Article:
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Secrecy and National Security Whistleblowing

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(i) Legislated inclusion in all secrecy agreements, at every level of secrecy: "I understand that nothing in this agreement obliges me or permits me to give false or misleading testimony to a committee of Congress or a court, or in particular to commit perjury under oath." ix

(j) Required briefing of all federal employees, military officers and members of Congress on the operational implications of the Oath of Office they all take, to "support and defend the Constitution of the United States," with focus on the potential conflicts they may face between this overriding oath and their superiors' and their own understanding of the requirements of secrecy agreements and obedience to orders.

(k) To the same end: reinstate the Federal Code of Ethics legislated in 1958 and brief all federal employees on its first two paragraphs in particular: x

"Any person in Government service should:

1. Put loyalty to the highest moral principals and to country above loyalty to Government persons, party, or department.

2. Uphold the Constitution, laws, and legal regulations of the United States and of all governments therein and never be a party to their evasion."


There have been as many indictments for leaks during President Obama's first twenty months as under all previous presidents combined: a small number, three. The prosecution of Tony Russo and myself by President Nixon, 1971-73 was the first ever, ending with dismissal of charges on grounds of governmental misconduct. Two other presidents each brought one case: Samuel Loring Morison in 1984 under Reagan, the one person so far convicted of unauthorized disclosure by a jury; Larry Franklin (who pled guilty), Keith Rosen and Steve Weissman of AIPAC in 2005 under George W. Bush, prosecution dropped by Obama in 2010.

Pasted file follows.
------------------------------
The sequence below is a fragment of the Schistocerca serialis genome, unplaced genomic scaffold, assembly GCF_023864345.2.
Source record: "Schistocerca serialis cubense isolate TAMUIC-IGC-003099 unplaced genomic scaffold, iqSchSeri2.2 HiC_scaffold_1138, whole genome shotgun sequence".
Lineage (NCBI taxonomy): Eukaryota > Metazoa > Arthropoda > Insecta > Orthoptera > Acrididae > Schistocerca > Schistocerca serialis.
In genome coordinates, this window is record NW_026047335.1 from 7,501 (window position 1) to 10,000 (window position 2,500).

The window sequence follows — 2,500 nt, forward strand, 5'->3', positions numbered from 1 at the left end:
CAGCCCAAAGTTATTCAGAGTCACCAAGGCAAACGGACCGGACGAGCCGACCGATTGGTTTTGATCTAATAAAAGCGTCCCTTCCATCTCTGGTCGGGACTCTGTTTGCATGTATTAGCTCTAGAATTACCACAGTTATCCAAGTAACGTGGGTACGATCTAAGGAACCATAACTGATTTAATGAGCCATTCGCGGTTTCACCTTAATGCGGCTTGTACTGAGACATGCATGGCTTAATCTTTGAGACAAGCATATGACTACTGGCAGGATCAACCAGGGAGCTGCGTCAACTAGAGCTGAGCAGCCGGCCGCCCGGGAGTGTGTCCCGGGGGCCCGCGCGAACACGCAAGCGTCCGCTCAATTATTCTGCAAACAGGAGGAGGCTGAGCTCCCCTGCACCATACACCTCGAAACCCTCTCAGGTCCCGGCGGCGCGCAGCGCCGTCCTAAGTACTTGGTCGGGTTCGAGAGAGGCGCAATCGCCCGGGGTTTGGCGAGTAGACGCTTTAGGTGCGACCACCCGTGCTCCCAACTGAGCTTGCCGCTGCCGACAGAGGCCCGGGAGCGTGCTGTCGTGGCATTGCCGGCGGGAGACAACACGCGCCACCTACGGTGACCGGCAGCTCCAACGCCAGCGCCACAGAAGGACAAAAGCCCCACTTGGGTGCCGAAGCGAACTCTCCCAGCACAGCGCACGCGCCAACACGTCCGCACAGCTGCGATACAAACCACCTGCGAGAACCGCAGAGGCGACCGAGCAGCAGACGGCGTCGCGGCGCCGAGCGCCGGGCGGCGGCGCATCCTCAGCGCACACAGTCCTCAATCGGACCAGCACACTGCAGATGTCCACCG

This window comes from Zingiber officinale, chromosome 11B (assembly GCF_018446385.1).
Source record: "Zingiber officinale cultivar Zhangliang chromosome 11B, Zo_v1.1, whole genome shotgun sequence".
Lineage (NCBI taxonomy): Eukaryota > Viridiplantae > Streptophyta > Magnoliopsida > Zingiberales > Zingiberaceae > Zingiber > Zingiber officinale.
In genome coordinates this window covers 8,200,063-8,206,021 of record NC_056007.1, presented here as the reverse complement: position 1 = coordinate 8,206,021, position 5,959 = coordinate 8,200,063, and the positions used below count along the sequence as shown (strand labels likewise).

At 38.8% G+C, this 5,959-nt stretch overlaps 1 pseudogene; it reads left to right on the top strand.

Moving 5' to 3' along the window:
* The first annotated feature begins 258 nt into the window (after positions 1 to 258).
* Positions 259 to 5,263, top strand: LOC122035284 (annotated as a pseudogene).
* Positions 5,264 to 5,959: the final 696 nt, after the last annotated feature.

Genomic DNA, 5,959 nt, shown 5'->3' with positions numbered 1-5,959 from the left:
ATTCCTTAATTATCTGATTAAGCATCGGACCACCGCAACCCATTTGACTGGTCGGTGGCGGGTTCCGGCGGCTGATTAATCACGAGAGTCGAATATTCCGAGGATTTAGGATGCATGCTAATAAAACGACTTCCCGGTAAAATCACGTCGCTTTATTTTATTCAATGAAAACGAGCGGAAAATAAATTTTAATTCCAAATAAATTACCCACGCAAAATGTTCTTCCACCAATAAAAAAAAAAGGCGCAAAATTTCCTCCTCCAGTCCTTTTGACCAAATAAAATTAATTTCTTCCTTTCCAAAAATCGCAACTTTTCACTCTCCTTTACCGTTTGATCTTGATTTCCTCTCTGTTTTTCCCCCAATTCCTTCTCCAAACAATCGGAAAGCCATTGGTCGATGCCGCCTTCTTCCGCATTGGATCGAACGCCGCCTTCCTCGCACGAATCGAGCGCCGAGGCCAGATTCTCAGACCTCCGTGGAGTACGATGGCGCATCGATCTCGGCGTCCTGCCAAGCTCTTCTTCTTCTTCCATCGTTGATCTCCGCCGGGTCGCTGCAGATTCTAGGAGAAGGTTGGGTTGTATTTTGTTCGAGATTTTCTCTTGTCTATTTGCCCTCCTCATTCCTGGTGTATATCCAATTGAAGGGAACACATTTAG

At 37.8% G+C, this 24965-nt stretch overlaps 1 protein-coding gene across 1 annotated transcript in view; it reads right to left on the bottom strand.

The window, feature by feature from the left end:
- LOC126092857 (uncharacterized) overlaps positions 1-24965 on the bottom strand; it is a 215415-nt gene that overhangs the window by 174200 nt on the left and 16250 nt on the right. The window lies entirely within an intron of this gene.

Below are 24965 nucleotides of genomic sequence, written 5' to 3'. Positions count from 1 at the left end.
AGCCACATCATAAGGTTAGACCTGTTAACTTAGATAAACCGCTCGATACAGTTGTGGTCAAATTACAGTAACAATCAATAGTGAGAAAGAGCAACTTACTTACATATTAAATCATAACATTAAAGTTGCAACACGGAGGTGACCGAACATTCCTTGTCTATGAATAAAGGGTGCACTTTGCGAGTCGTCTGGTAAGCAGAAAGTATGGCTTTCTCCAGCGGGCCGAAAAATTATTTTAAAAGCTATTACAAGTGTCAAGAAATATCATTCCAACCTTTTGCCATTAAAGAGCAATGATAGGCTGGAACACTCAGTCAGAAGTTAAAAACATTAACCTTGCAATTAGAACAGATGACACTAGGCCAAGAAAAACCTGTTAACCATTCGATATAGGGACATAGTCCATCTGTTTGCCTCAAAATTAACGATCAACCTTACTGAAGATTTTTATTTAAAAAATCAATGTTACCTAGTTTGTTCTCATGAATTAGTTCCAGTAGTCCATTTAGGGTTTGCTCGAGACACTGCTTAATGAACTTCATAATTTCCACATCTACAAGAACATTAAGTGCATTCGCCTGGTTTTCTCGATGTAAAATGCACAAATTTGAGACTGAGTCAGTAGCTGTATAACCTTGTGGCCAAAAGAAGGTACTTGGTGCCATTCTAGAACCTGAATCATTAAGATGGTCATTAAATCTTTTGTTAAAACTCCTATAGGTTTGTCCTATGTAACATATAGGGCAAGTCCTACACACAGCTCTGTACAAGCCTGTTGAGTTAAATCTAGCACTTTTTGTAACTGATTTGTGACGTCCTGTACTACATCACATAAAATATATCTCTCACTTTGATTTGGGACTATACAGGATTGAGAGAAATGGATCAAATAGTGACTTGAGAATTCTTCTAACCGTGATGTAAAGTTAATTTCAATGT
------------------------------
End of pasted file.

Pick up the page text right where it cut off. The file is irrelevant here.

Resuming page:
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Obama so far [as of 9-17-10, when this was first published] has brought three indictments, two of which have been for acts committed under the previous administration which the Bush DOJ had not indicted: Thomas Drake, for leaks on NSA waste (trial pending) and Shamai Leibowitz (guilty plea). The third is that of Bradley Manning, accused in military court of leaking the Apache helicopter attack video and possibly a large number of classified cables and reports to Wikileaks.

[Note 12-28-12: The number of indictments for leaking brought by President Obama is now seven (with another grand jury sitting evidently targeted on Julian Assange and others associated with Wikileaks: perhaps having arrived at a sealed indictment): more than twice as many as all other presidents combined. The last four were for Jeffrey Sterling, Steven Kim, John Kiriakou, and James Hitselberger (charged with possession of classified documents).]

On the legal context in which there have been so few cases brought (with one jury conviction) prior to 2009--thanks to our First Amendment, we have, as yet, no British-type Official Secrets Act explicitly criminalizing all unauthorized disclosures of classified information--see the references in end-note viii below.

ii. On the nature of clearances and classifications that are effectively higher than top secret, see end-notes v and vi below.

iii. The Sunday Times, February 25, 2006: "Induction into the Mafia's code of silence, or omert-, was graphically detailed in court this week by Michael "Mikey Scars" DiLeonardo. ...
"DiLeonardo broke his pledge of omert- in a fourth mob case by testifying against his former best friend, John Gotti Jr. DiLeonardo said that he vomited every time he strapped on his hidden recording device.

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"I was completely distraught," he told the court. "Confused. Riddled with guilt. Breaking every code I knew." He said that he considered suicide. "I started to think about history," he said. "Maybe dying like a good soldier. Thinking about the Romans. Drink a little wine, slit your wrists."

iv. See Daniel Ellsberg, The Next War, Harper's, October, 2006,

v. See Daniel Ellsberg, "U.S. Nuclear Planning for a Hundred Holocausts," click here; and Daniel Ellsberg, "Roots of the Upcoming Nuclear Crisis (or, Dr. Strangelove Lives: How Those Who Do Not Love the Bomb Should Learn to Start Worrying),"

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Daniel Ellsberg is a former US military analyst who in 1971 leaked the Pentagon Papers, which revealed how the US public had been misled about the Vietnam war

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succeeded in turning this country into a fascist b... by intotheabyss on Friday, Jan 18, 2013 at 9:24:41 AM